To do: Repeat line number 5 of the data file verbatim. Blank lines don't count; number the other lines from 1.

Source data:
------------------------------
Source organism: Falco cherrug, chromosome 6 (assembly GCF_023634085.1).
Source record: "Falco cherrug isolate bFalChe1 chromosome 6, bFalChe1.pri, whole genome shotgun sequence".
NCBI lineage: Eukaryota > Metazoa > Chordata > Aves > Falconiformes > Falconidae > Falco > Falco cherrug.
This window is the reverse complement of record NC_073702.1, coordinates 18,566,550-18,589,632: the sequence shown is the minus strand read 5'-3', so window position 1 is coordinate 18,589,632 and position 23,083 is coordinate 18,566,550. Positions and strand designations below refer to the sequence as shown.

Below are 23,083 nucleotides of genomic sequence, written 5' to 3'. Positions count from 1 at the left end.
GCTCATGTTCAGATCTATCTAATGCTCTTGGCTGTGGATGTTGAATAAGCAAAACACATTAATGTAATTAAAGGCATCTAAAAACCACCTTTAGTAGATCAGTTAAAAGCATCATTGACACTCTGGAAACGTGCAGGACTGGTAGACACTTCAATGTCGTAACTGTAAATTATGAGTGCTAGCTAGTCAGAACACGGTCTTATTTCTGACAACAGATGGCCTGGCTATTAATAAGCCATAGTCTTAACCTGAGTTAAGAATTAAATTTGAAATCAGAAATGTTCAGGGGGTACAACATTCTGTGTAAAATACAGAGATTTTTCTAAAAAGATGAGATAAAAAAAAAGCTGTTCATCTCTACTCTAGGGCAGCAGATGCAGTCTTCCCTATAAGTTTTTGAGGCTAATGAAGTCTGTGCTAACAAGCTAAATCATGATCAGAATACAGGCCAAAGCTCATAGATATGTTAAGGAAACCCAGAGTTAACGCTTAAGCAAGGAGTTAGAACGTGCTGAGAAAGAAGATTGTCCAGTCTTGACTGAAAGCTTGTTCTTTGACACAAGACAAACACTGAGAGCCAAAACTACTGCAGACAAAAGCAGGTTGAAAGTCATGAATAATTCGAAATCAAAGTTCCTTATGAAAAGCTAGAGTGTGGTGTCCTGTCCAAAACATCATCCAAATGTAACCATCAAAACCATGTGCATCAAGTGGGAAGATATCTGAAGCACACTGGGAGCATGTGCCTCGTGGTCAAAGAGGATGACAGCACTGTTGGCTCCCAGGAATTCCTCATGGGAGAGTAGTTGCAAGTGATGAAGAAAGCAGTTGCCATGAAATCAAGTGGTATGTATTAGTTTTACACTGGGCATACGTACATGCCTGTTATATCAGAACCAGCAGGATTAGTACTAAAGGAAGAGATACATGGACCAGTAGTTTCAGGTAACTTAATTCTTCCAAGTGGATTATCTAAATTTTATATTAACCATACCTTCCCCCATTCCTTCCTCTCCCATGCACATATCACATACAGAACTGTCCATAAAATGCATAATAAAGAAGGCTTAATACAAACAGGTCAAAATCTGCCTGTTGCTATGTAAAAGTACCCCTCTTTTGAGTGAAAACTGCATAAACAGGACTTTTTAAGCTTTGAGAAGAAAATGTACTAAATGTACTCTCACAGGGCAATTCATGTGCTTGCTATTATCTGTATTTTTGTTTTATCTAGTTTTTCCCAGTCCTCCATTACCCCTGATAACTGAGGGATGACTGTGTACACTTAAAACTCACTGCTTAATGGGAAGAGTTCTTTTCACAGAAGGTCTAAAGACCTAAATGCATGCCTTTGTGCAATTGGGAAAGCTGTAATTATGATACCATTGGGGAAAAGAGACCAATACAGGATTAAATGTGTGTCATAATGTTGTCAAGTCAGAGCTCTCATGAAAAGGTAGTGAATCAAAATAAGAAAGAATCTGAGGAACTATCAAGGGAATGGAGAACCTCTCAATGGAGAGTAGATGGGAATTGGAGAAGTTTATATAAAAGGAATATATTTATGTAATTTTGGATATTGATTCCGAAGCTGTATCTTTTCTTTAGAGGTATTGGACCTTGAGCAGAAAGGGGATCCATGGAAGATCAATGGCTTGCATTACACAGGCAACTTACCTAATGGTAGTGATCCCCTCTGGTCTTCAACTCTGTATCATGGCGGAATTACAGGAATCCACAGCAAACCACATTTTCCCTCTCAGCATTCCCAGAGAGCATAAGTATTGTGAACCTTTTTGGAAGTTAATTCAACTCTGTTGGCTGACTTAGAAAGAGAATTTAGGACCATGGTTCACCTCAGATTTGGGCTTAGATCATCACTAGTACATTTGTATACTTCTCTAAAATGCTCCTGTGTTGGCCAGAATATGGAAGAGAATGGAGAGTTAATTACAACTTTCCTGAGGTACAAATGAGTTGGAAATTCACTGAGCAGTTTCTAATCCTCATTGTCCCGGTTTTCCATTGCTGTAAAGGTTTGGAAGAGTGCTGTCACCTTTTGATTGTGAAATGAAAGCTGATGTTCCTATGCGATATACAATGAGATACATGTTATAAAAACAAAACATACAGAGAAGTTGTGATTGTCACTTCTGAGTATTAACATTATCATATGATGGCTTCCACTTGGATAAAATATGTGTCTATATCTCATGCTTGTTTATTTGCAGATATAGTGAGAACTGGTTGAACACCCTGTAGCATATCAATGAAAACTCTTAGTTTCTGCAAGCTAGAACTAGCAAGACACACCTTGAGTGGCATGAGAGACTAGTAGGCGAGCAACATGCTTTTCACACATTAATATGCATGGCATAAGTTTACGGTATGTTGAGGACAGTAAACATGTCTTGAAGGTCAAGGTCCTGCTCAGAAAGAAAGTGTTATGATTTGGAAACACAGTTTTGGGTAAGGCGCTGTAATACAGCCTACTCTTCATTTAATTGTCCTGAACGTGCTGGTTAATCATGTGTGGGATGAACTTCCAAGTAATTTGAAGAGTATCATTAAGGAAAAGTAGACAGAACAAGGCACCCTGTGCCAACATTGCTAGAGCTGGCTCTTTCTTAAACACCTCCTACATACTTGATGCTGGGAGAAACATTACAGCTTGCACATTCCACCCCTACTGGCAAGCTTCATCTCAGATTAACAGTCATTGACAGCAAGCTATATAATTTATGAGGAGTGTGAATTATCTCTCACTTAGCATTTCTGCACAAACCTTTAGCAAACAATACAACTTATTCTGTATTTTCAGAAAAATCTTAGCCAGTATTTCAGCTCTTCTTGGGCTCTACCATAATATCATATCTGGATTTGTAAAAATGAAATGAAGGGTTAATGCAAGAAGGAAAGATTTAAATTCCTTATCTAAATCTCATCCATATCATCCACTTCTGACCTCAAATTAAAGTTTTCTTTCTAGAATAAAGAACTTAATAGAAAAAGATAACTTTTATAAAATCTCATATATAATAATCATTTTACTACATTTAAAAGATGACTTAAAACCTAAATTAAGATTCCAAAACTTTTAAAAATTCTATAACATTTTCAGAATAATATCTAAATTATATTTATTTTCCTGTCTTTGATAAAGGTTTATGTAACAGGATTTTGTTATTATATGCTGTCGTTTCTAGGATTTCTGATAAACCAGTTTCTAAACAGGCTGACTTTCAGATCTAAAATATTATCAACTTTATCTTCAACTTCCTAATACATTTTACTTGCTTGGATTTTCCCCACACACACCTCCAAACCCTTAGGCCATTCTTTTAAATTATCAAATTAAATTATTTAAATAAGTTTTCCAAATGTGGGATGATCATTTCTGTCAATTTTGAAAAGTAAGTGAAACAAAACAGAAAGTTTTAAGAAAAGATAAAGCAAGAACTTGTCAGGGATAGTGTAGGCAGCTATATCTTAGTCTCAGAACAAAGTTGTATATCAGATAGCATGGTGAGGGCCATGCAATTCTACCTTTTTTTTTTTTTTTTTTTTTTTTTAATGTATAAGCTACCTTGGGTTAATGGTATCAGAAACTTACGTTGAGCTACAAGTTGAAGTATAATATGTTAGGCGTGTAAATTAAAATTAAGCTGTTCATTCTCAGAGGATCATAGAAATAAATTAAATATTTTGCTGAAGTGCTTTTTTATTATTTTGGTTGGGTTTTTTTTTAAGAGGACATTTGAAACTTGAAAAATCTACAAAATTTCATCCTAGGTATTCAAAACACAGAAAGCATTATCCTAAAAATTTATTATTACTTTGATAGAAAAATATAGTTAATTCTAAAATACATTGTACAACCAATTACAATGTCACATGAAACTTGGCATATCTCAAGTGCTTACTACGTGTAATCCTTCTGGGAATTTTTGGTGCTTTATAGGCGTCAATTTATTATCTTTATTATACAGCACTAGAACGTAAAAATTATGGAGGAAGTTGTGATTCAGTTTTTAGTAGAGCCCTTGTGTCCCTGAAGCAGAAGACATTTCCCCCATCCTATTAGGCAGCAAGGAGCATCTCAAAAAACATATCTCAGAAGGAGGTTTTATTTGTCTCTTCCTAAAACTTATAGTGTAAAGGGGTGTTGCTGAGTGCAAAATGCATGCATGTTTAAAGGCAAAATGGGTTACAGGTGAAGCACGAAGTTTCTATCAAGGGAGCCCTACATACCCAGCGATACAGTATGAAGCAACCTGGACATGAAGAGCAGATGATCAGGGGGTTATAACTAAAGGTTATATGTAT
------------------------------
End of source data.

Below are 23,083 nucleotides of genomic sequence, written 5' to 3'. Positions count from 1 at the left end.